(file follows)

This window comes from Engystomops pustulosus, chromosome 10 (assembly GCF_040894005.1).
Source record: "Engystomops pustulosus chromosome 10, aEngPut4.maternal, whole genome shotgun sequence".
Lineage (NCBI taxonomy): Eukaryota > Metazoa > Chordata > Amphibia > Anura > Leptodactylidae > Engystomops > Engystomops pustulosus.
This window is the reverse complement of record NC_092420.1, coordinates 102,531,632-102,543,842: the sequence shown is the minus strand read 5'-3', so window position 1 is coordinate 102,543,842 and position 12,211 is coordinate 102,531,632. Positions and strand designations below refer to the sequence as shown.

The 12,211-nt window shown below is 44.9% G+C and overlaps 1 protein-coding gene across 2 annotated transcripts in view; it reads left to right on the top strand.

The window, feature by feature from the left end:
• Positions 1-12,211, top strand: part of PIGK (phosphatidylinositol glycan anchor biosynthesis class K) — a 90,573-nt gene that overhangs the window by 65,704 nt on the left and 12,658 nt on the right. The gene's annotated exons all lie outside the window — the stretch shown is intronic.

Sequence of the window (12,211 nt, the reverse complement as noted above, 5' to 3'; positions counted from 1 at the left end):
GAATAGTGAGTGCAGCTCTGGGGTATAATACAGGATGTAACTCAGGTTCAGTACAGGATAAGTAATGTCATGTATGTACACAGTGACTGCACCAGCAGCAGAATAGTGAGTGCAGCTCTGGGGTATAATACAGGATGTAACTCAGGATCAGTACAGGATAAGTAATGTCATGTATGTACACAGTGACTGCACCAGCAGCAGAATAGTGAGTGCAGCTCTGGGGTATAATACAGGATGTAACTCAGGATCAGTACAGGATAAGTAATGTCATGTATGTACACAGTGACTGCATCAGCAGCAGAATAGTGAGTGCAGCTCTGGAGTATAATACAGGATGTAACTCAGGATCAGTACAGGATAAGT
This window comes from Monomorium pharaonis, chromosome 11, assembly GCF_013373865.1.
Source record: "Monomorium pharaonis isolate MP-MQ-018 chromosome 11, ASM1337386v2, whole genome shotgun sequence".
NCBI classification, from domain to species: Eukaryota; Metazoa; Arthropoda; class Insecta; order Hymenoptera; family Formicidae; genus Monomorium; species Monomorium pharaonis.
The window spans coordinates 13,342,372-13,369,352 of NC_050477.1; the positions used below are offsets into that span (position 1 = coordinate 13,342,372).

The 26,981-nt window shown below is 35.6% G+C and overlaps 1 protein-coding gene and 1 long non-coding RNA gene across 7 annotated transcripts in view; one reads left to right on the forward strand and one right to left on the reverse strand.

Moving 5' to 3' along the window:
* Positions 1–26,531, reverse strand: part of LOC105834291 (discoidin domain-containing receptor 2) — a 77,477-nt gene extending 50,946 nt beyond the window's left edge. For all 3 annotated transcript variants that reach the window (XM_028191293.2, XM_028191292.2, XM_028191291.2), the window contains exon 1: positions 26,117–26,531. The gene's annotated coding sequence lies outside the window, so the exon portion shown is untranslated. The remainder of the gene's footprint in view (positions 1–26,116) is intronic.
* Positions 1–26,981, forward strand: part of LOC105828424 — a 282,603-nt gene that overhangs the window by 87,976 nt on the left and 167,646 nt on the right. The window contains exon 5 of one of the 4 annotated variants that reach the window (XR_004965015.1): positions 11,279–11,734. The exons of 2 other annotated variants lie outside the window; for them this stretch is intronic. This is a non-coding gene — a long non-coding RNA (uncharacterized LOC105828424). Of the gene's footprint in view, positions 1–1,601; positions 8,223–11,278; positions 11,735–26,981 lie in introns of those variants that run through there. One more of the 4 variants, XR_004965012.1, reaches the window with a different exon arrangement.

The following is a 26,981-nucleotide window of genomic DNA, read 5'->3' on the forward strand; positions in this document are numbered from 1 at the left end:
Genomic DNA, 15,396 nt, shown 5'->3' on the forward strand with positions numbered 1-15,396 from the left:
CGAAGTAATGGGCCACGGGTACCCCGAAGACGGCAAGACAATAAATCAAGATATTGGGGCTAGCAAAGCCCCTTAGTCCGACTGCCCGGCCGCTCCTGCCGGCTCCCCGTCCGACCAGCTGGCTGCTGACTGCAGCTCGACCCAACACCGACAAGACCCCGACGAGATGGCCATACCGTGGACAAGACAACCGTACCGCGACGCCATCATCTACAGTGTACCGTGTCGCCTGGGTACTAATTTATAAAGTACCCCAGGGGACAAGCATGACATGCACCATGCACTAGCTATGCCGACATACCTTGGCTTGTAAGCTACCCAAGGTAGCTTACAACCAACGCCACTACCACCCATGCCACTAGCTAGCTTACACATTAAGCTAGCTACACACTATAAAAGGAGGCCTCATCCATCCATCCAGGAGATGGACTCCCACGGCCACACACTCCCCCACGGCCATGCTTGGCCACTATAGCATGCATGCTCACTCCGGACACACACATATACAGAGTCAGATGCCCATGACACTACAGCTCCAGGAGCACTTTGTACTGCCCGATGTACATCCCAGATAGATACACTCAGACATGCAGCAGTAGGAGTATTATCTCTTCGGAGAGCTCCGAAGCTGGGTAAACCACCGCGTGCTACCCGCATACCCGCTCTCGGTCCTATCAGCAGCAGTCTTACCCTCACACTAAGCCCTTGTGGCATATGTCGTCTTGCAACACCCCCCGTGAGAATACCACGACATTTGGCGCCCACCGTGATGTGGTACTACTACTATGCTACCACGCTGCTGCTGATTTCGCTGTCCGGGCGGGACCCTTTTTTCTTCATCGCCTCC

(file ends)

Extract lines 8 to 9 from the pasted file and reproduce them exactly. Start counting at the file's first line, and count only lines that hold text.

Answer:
Sequence of the window (12,211 nt, the reverse complement as noted above, 5' to 3'; positions counted from 1 at the left end):
GAATAGTGAGTGCAGCTCTGGGGTATAATACAGGATGTAACTCAGGTTCAGTACAGGATAAGTAATGTCATGTATGTACACAGTGACTGCACCAGCAGCAGAATAGTGAGTGCAGCTCTGGGGTATAATACAGGATGTAACTCAGGATCAGTACAGGATAAGTAATGTCATGTATGTACACAGTGACTGCACCAGCAGCAGAATAGTGAGTGCAGCTCTGGGGTATAATACAGGATGTAACTCAGGATCAGTACAGGATAAGTAATGTCATGTATGTACACAGTGACTGCATCAGCAGCAGAATAGTGAGTGCAGCTCTGGAGTATAATACAGGATGTAACTCAGGATCAGTACAGGATAAGT